Are you a procrastinator? I’m not, and I’ve struggled to understand the phenomenon, each time in my life that I’ve had to deal with people who are. But I’m beginning to understand it a little better these days….
For 13 years, marathons, half’s and lots of other races have been part of my life. I’ve run from many of life’s disasters, and it has helped keep me sane — much like my piano has done all my life. And I trained hard, for months, to scale El Capitan. Definitely no procrastinating.
Right now, while we all stay home to flatten the curve of this Corona virus, there’s lots of available time. We should all be getting out there every day.
I’ve gone running only 3 times since last week. Not much, not long. I know exercise is necessary, especially now. I know I always feel much better all day when I’ve gone for a run. And still I can’t talk myself into changing my clothes and getting out the door…
I think a pandemic is just too much for me to process. It will end; we know that. People will continue. Not all of them. But most. I know the history of other epidemics and pandemics — I lived through the tail end of the polio epidemic with a polio victim, my mother. I know the numbers. But that doesn’t seem to make it any easier to absorb.
How are you absorbing it all?
I watch (online) in amazement as a friend builds a climbing gym in his basement. Another trains daily for a foreign marathon. What energizes them every day, that I’m missing? Is he not watching the news? Has she not seen images of the rows and rows of caskets lined up awaiting cremation? How does one turn that off and just get on with life, with enthusiasm?
Tinges of energy do sneak into my daily life, here and there. I go running (not often enough), and enjoy the spring flowers and flocks of turkeys. I go walking…but while I walk, I wish I were walking to my favorite coffee shop to meet friends or to work, instead of just my CoVid home-to-home loop.
Most evenings, I sit at my piano, at least a little, and some beautiful music does happen…but instead of the consolation it usually brings me, now it just makes me sadder. The world I lived in while I learned all that music no longer exists. And may never be back. At least, not like it was before.
As I said in my last blog, I hate good-byes.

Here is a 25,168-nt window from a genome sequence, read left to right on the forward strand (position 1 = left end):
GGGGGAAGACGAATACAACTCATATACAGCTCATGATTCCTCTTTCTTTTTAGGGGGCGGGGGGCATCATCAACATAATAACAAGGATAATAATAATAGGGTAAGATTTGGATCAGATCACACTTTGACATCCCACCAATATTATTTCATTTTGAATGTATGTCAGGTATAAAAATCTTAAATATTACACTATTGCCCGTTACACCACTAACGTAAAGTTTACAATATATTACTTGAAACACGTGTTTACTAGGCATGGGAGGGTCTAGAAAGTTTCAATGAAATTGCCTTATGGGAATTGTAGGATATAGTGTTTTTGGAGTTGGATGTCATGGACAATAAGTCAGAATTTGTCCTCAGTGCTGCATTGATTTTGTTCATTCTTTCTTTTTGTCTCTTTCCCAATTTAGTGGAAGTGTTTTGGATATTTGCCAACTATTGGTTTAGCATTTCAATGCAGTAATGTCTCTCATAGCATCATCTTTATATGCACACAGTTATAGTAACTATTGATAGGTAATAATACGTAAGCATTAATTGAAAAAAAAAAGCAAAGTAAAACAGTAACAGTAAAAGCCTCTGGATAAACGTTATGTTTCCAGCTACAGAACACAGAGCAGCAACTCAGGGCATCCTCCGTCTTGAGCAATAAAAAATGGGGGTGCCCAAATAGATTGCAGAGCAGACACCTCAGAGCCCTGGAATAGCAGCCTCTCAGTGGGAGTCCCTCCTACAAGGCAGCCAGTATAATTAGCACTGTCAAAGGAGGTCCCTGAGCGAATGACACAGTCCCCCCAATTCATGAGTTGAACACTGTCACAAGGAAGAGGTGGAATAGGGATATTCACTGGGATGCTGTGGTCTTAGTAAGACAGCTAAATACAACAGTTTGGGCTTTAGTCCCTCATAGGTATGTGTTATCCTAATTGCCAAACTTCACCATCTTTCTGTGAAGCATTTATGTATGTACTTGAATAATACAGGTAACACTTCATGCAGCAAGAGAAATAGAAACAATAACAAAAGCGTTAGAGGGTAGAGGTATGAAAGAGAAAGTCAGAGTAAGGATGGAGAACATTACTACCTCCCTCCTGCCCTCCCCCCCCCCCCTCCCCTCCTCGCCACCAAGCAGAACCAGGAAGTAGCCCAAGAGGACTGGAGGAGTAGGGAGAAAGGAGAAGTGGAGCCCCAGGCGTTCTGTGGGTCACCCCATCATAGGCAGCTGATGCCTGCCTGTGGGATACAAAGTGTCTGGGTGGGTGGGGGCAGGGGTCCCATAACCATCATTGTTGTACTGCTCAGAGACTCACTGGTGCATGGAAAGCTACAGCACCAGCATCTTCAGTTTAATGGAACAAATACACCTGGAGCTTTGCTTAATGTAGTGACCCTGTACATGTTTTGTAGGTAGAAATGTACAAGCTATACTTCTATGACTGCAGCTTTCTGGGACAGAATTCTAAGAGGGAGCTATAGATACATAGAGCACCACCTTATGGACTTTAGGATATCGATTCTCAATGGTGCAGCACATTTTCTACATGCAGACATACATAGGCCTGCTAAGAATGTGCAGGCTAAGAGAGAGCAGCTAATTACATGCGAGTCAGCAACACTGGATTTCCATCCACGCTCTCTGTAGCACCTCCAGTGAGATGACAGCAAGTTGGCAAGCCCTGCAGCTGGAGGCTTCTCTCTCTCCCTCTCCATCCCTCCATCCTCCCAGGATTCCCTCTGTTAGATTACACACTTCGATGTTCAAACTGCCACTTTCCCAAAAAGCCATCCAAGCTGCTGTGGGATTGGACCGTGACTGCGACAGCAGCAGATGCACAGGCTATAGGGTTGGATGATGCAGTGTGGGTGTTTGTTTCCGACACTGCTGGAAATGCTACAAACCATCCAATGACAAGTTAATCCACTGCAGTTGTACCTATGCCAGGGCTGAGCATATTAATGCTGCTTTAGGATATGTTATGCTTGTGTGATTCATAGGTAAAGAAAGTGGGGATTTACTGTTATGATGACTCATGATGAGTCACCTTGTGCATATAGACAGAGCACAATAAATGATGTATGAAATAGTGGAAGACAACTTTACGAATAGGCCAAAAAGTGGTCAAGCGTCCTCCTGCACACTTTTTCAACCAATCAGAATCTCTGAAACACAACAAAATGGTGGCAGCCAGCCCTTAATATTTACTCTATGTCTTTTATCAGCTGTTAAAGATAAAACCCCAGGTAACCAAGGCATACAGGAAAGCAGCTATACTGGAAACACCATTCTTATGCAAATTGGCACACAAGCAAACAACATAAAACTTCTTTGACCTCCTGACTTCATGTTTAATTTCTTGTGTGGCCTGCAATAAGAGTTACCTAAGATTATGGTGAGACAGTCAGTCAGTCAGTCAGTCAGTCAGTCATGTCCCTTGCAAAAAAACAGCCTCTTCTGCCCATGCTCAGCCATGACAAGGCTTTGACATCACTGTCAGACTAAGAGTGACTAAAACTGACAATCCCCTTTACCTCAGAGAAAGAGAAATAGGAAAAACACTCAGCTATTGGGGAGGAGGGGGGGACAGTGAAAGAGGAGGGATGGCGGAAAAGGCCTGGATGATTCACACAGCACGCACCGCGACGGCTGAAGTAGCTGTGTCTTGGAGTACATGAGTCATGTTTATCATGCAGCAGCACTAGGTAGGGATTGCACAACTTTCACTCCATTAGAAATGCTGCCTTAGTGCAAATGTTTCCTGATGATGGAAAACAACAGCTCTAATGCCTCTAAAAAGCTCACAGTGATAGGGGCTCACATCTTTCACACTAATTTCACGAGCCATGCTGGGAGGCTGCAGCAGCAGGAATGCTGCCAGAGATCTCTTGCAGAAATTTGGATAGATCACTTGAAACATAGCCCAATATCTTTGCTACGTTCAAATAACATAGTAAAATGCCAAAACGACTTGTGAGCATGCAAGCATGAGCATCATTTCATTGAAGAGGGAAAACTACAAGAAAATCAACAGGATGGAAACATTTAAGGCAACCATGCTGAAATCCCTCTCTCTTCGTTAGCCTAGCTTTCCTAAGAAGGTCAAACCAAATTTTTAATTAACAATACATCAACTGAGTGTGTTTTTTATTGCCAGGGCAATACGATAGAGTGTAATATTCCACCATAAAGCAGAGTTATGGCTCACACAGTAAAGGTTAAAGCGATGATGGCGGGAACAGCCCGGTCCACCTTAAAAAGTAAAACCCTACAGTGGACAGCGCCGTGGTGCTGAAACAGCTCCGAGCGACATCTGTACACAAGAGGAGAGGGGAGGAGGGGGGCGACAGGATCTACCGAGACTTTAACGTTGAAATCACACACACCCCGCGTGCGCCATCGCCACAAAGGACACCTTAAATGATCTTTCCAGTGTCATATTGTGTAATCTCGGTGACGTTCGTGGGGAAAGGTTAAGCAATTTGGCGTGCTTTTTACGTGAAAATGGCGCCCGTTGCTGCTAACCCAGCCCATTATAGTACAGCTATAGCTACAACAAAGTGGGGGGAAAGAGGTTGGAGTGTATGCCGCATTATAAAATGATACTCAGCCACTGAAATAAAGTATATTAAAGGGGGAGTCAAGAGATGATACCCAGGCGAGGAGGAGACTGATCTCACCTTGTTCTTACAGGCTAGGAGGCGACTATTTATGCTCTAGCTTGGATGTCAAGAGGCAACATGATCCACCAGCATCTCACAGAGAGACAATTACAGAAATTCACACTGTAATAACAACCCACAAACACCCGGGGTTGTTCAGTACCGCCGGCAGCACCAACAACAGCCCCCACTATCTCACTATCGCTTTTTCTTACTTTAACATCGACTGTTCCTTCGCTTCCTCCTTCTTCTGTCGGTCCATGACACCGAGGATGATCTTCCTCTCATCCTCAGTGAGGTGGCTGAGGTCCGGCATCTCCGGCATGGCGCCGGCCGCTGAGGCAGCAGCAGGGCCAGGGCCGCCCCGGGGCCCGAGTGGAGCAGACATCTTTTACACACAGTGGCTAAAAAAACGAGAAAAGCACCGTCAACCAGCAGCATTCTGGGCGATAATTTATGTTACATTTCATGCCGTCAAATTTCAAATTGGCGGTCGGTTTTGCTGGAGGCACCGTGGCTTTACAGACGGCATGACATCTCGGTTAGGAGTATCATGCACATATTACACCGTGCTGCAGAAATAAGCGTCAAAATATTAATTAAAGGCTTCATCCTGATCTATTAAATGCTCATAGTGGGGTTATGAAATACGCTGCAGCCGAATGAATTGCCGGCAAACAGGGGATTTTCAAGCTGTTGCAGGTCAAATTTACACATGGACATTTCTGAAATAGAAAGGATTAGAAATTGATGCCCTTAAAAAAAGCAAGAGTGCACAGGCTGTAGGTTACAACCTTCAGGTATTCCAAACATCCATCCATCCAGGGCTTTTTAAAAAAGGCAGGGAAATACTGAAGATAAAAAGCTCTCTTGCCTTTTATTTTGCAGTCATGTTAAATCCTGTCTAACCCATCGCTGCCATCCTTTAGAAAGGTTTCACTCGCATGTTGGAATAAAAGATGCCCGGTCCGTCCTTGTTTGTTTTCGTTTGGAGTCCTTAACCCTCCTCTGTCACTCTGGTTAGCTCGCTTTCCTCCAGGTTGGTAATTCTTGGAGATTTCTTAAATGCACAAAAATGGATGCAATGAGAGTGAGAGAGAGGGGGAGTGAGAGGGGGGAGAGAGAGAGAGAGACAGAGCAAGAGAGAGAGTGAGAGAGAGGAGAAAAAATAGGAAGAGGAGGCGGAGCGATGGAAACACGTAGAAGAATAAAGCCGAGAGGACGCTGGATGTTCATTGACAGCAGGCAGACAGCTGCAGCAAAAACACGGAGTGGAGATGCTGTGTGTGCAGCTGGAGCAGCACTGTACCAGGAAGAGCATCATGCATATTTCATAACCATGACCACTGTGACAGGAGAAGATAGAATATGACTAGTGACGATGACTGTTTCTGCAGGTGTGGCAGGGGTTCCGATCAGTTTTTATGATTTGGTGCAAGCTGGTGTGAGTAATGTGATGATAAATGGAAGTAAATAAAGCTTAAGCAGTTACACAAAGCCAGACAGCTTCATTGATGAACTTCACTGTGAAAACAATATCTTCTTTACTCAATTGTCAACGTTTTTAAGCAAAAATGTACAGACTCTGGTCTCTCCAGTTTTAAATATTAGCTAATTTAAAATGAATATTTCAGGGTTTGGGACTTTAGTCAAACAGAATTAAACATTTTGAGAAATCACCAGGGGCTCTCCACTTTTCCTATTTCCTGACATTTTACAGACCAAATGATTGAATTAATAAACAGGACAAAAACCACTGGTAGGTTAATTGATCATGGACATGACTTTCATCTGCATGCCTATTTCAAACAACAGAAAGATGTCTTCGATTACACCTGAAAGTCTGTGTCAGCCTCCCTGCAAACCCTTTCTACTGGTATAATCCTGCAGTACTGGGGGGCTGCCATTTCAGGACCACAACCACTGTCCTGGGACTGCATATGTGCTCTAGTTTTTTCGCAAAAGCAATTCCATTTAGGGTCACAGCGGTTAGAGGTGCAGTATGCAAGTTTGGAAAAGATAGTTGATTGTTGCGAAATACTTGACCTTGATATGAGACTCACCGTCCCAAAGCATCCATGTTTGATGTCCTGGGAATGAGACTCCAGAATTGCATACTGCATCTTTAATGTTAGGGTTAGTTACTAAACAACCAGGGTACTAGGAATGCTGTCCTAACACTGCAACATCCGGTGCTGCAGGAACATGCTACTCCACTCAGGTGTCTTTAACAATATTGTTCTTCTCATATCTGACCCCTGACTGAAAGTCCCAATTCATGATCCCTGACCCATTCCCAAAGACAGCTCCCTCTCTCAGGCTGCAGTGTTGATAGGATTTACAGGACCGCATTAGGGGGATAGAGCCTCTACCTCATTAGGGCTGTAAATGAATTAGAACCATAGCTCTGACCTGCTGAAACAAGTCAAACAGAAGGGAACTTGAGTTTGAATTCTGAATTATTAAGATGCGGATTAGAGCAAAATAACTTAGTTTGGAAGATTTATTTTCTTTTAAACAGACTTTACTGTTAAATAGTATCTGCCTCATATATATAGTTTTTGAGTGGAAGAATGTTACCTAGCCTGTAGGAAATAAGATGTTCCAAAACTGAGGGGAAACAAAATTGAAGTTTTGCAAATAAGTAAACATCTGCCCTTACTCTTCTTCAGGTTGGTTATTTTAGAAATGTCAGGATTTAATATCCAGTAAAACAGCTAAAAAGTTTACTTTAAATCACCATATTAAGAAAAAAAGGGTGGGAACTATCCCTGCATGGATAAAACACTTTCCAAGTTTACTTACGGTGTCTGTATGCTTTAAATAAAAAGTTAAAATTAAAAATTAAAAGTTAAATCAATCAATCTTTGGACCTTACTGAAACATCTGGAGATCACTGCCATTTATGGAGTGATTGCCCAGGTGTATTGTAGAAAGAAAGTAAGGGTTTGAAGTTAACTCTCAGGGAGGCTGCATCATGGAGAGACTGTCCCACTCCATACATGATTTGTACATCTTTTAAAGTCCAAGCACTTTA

But I have to believe that after all the sudden, final good-byes are done, vigor and color will return to my life. To our lives.
In the meantime, storms and tornados are raging across the midwest. Hospital ships sail into New York Harbor. Life goes on.
But not for everyone.
4 thoughts on “CoVid 19 Re-Makes our Lives (Part 5)”
.. though on the other hand, I’ve also been trying not to feel like I HAVE to think positively all the time. Cuz sometimes, you’ve just gotta cry a little, and that’s okay too.
Awwww. I wouldn’t call it procrastination so much as everyone’s unique process of grieving. And not something to feel bad about but just something to notice, and breathe into, and know, like you said, that it will pass. (And in the meantime, call your friends, or your daughter;)
I’ve been taking a lot of comfort from the idea of “positive constraints,” which I wrote about here (http://www.carfreerambles.org/2020/03/positive-constraints-or-fighting-off-the-crazies/) but was originally explained here (https://getpocket.com/explore/item/the-weird-strategy-dr-seuss-used-to-create-his-greatest-work). It’s obviously not the end-all answer, and like you I’m definitely not absorbing everything, but I think that’s okay–and positive constraints, in the meantime, has given me a mantra to try to think positively about a pretty shitty situation.
Good, convincing articles, both.
I appreciate your reminder to keep our compassion alive and to think about the people who will suffer great loss. It’s easy to become numb to the constant, grim news and even to take the situation lightly, as a psychological defense.